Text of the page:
Managing the change from the monolithic, “top down” electricity grid of yesterday, to the multi-faceted and more complex systems of tomorrow will engender a debate, often heated, among the companies vested in the status quo, the companies vested in the energy technologies of the coming century, the consumers and ratepayers of electricity and other energy products, and regulators and legislators. Historically, debates over changes to the utility and energy business have been driven and dominated by the potentially-affected utilities and energy companies – causing, for example, the ultimate failure of California’s competitive electricity markets (due to regulators and legislators ignoring early warnings about how the overly-complex market structure proposed by utilities would invite “gaming”), decades-long delays in the penetration of energy conservation and renewable energy technologies over the past 40 years, and the delay and marginalization of Community Choice Aggregation in California. If this disturbing trend is to be altered, the companies and individuals with an interest in the development and use of sustainable energy systems will need to better organize, communicate more forcefully, and advocate and educate consumers, regulators, and legislators. It’s important to recognize that in a regulated monopoly structure, which describes the majority of US utilities, utilities face change-related challenges on two fronts: 1) change in the marketplace, such as new technology and changing socioeconomic conditions (and changes to utility business models to adjust to it), and 2) regulatory oversight and restrictions that may inhibit a utility’s ability to unilaterally make the desired changes. In a recent industry survey, utility CEOs identified regulatory restrictions as the most significant barrier they face in adapting their companies and business models to changing market conditions. Thus, it is difficult to separate utilities from their regulators, and important to recognize that if effective change is to occur, it will involve a consensus between both utilities and regulators.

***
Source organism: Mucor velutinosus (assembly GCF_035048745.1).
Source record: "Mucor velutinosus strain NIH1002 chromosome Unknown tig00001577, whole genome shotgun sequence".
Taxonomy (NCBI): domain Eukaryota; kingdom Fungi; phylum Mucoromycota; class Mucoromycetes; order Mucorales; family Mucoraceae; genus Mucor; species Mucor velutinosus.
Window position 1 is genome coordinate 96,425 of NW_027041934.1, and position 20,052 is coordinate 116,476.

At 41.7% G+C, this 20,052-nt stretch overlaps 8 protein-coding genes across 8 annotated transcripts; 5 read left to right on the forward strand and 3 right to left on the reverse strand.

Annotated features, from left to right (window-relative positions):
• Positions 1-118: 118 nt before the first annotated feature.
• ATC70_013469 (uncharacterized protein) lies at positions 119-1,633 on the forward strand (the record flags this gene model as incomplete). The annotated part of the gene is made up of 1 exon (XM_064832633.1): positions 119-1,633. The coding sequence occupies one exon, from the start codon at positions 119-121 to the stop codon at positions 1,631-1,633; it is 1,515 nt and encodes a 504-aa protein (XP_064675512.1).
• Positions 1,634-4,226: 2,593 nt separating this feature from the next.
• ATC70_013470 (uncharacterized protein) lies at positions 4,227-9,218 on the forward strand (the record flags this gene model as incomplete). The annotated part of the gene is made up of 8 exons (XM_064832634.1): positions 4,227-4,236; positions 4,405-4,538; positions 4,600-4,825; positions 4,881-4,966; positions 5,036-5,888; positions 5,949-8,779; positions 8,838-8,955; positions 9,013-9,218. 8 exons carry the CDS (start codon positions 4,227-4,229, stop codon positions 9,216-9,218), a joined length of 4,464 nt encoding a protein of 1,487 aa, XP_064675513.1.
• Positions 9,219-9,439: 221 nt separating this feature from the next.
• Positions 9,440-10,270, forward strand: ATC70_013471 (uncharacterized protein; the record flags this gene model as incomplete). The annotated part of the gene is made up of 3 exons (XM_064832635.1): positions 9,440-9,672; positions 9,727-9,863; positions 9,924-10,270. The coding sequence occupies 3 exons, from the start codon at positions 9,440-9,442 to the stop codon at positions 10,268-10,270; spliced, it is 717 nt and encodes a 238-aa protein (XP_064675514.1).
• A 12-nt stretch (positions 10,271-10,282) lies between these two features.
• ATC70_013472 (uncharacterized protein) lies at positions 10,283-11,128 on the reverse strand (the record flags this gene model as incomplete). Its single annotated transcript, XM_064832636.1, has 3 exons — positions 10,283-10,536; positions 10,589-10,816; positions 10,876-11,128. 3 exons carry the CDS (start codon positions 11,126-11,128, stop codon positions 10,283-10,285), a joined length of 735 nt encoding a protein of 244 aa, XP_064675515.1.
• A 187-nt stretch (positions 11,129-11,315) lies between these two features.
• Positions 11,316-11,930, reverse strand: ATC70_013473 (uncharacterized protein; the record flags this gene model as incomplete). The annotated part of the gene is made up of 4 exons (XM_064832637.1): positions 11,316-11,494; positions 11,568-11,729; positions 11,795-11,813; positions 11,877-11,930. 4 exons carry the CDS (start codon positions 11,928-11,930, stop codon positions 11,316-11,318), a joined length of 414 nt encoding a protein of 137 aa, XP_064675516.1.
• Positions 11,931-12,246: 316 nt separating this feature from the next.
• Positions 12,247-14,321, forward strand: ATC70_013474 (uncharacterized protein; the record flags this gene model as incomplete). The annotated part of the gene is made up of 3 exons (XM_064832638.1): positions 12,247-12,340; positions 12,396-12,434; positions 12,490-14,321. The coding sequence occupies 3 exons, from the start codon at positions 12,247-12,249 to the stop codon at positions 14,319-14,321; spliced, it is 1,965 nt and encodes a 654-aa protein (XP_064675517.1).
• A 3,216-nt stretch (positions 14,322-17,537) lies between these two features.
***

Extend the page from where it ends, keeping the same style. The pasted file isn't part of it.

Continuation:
The Energy Industry and Change